So, what does all of this mean for the postseason Astros?

  • Expect the team to be better than the team has been all year.
  • Expect Bregman to be better than he has been.
  • Expect a pinch hitter will be deployed for players like Chirinos, Reddick, and Marisnick in a critical situation. Look for Diaz and Alvarez (in a non-DH game) to pinch hit.

How important is this issue? Usually when the Astros have struggled to score in a game, they have not hit well with RISP. They have rarely failed to get RISP. I still believe that luck drives most of this issue and that it will not slow the Astros down in the postseason.

The health and timing of returns for key members of the bullpen including Pressly, Peacock, and possibly McHugh
Importance rank: 5

This issue will likely cause the most debate because it seems to be affecting team performance currently. As a reminder, in part one we stated that the Big 3 (Verlander, Cole, and Greinke) could pitch 105–120 innings of a projected total of a maximum of 171 postseason innings. They could, but I don’t think they will. I don’t think they will need to. To facilitate that, the bullpen needs to be at full strength — or does it? Pressly and Peacock are making steps to an imminent return to the Astros. The recent Astros bullpen performance may make one think that Pressly, Peacock, and McHugh are critical to their success in the postseason. Critical is too strong a word, and here is why.

The following table projects the postseason pitching staff with Pressly and Peacock in it. This staff projects to have a postseason ERA of 2.93 when the postseason innings are allocated.

What if Pressly and Peacock suffer a setback and are not available for the postseason?

In this scenario, Pressly and Peacock are replaced by Valdez and Devenski. This modified staff projects to have a postseason ERA of 3.05 when the postseason innings are allocated. This equates to two runs over the 19 projected games. How important are those two runs? It depends when they happen.

Can anyone be an effective long relief pitcher or number 4 starter?
Importance rank: 4

Recently, Miley has struggled as a fourth starter for the Astros. As shown in part one, Miley will start a maximum of three postseason games, as long as Verlander, Cole, and Greinke are healthy. Those three starts are important; however, if the Astros are down in ALDS, Miley is not likely to start ALDS game 4.

Under the scenario that Miley continues to struggle, Peacock, James and/or Urquidy will be called upon more to fill that void and the Astros may utilize an opener strategy that pairs Miley with Peacock to get through five or six innings.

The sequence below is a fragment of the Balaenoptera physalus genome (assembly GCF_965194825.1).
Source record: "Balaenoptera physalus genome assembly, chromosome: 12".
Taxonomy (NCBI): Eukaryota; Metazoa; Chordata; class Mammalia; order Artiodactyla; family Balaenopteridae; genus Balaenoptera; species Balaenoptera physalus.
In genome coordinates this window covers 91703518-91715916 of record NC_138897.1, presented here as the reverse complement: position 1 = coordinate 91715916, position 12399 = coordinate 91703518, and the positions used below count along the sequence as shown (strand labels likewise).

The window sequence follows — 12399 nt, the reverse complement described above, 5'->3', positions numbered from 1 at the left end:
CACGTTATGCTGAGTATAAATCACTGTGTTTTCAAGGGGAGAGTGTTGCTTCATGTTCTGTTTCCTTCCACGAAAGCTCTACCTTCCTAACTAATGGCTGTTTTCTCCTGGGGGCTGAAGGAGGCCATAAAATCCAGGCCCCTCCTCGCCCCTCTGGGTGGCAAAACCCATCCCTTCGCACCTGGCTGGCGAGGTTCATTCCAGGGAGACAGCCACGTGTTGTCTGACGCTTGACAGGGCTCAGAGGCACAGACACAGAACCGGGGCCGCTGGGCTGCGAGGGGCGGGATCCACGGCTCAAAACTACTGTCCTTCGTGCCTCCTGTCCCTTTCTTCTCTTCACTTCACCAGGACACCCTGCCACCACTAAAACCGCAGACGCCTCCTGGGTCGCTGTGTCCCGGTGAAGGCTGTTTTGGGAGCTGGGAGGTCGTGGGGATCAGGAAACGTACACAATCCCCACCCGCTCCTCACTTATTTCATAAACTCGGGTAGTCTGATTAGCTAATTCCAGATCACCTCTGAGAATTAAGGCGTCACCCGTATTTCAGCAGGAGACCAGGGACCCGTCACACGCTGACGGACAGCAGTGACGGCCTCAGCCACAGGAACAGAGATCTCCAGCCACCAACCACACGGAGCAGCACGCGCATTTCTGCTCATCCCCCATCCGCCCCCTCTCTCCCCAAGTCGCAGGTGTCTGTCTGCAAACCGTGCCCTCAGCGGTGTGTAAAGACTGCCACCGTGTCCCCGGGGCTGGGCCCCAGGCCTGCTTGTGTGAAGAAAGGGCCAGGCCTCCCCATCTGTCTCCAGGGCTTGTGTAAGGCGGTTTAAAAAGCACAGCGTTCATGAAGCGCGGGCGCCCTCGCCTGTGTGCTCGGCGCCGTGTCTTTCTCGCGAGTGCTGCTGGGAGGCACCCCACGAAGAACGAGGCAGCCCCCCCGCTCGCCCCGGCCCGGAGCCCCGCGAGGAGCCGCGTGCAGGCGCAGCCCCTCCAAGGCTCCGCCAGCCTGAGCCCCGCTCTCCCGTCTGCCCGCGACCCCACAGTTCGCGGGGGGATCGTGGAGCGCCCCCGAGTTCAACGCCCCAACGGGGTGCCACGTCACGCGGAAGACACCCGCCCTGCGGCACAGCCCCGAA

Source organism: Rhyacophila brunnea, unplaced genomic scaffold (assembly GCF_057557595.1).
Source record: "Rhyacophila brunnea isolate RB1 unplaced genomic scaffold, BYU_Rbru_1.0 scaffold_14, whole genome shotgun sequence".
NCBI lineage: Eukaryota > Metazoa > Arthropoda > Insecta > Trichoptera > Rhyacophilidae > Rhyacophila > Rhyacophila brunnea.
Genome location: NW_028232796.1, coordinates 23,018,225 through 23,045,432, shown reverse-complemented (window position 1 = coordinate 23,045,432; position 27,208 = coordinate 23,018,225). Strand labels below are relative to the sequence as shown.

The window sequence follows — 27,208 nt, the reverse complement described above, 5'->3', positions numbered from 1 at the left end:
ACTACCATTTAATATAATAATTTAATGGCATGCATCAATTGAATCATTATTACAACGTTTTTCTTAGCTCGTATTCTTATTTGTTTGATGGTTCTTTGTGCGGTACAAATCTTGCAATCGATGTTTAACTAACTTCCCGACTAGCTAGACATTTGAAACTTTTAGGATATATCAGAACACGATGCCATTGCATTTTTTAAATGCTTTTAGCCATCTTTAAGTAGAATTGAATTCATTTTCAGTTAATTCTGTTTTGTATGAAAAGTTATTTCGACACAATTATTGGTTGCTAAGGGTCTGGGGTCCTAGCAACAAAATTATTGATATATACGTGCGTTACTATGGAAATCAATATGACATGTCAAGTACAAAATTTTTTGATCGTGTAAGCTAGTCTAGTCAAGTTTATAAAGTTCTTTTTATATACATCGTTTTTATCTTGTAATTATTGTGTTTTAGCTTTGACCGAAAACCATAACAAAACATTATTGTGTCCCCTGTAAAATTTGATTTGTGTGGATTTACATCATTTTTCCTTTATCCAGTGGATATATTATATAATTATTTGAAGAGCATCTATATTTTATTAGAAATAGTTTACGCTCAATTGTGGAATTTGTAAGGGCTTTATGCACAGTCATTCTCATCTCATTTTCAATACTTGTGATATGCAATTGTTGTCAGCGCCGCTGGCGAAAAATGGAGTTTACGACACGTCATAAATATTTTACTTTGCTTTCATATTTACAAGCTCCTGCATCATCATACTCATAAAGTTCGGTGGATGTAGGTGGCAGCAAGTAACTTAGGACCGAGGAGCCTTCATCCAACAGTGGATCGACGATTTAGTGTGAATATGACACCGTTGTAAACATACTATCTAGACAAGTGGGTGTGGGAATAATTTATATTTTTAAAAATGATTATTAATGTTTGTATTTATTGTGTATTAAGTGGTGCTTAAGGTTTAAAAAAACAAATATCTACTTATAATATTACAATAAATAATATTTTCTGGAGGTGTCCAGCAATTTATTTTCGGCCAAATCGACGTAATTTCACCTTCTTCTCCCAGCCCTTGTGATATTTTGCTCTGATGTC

Even this perceived weakness may not be as critical when you compare the relative strengths of the long and short groups of the Astros staff vs. the Yankees and the Dodgers.

The Astros’ fourth starter and long relief corps is on par with the Yankees. The Dodgers’ long group has a significant advantage, but their closer and short group are comparatively the worst.

Overall, assessing whether Miley, Peacock, James, and Urquidy are effective may be a challenge. However, their biggest postseason rivals have similar pitching concerns.

The effectiveness of the young Astros bench members — Tucker, Diaz, Toro, Straw
Importance rank: 3

The last factor that may matter in the postseason is whether the group of relatively young bench players (Tucker, Diaz, Toro, Straw) will produce in the postseason. Here is the reality: Two of these four players are not even likely to get a chance, and the playing time for the other two will be limited. I projected the playing time of the batters in the postseason, assuming the Astros play all possible 19 games.

If the postseason started today, I believe the Astros would choose to include Diaz, Marisnick, Straw, and Maldonado on the roster. I believe the Astros will have Tucker on the ALDS roster. Barring injuries, I believe these players will get very limited playing time. While it would be nice to see this group succeed, it is not likely to be critical to postseason success.

That is it. These seven factors are the issues that Astros fans should really monitor and understand as the team heads to the postseason. The team looks strong on these factors and Astros fans should not worry about other issues. If you have another factor for me to consider, contact me at @LarrytheGM on Twitter.